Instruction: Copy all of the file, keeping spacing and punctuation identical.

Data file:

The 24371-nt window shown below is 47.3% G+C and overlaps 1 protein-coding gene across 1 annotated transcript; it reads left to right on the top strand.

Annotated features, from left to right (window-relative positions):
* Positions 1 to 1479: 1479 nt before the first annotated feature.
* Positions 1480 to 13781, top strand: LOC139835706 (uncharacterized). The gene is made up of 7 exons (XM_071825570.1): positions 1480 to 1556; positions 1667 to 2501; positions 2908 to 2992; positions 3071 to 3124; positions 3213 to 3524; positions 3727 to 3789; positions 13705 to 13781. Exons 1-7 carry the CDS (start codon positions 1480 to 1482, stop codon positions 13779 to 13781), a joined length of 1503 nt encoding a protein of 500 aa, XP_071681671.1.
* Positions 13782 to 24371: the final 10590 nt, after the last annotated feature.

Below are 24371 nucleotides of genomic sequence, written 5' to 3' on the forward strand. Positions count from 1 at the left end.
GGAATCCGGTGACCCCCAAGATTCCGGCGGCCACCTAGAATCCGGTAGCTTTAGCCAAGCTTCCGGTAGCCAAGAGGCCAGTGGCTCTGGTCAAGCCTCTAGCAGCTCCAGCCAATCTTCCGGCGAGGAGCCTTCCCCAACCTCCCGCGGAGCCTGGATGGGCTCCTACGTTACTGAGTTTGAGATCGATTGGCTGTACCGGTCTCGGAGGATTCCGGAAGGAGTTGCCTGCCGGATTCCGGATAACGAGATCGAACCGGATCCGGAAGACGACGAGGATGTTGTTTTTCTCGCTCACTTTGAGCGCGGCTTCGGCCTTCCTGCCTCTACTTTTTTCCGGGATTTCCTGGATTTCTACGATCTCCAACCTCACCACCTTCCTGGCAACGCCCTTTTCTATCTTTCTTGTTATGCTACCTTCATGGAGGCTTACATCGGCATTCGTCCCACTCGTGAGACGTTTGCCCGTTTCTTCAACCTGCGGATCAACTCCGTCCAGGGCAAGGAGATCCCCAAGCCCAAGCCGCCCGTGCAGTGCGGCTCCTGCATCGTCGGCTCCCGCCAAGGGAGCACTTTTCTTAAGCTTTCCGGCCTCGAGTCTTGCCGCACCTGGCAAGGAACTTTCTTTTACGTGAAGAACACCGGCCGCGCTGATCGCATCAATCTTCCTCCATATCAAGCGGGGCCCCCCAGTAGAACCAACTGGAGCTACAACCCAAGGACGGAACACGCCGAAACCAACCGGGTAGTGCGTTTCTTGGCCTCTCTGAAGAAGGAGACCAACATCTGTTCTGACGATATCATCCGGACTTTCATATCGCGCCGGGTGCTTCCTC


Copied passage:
The 24371-nt window shown below is 47.3% G+C and overlaps 1 protein-coding gene across 1 annotated transcript; it reads left to right on the top strand.

Annotated features, from left to right (window-relative positions):
* Positions 1 to 1479: 1479 nt before the first annotated feature.
* Positions 1480 to 13781, top strand: LOC139835706 (uncharacterized). The gene is made up of 7 exons (XM_071825570.1): positions 1480 to 1556; positions 1667 to 2501; positions 2908 to 2992; positions 3071 to 3124; positions 3213 to 3524; positions 3727 to 3789; positions 13705 to 13781. Exons 1-7 carry the CDS (start codon positions 1480 to 1482, stop codon positions 13779 to 13781), a joined length of 1503 nt encoding a protein of 500 aa, XP_071681671.1.
* Positions 13782 to 24371: the final 10590 nt, after the last annotated feature.

Below are 24371 nucleotides of genomic sequence, written 5' to 3' on the forward strand. Positions count from 1 at the left end.
GGAATCCGGTGACCCCCAAGATTCCGGCGGCCACCTAGAATCCGGTAGCTTTAGCCAAGCTTCCGGTAGCCAAGAGGCCAGTGGCTCTGGTCAAGCCTCTAGCAGCTCCAGCCAATCTTCCGGCGAGGAGCCTTCCCCAACCTCCCGCGGAGCCTGGATGGGCTCCTACGTTACTGAGTTTGAGATCGATTGGCTGTACCGGTCTCGGAGGATTCCGGAAGGAGTTGCCTGCCGGATTCCGGATAACGAGATCGAACCGGATCCGGAAGACGACGAGGATGTTGTTTTTCTCGCTCACTTTGAGCGCGGCTTCGGCCTTCCTGCCTCTACTTTTTTCCGGGATTTCCTGGATTTCTACGATCTCCAACCTCACCACCTTCCTGGCAACGCCCTTTTCTATCTTTCTTGTTATGCTACCTTCATGGAGGCTTACATCGGCATTCGTCCCACTCGTGAGACGTTTGCCCGTTTCTTCAACCTGCGGATCAACTCCGTCCAGGGCAAGGAGATCCCCAAGCCCAAGCCGCCCGTGCAGTGCGGCTCCTGCATCGTCGGCTCCCGCCAAGGGAGCACTTTTCTTAAGCTTTCCGGCCTCGAGTCTTGCCGCACCTGGCAAGGAACTTTCTTTTACGTGAAGAACACCGGCCGCGCTGATCGCATCAATCTTCCTCCATATCAAGCGGGGCCCCCCAGTAGAACCAACTGGAGCTACAACCCAAGGACGGAACACGCCGAAACCAACCGGGTAGTGCGTTTCTTGGCCTCTCTGAAGAAGGAGACCAACATCTGTTCTGACGATATCATCCGGACTTTCATATCGCGCCGGGTGCTTCCTC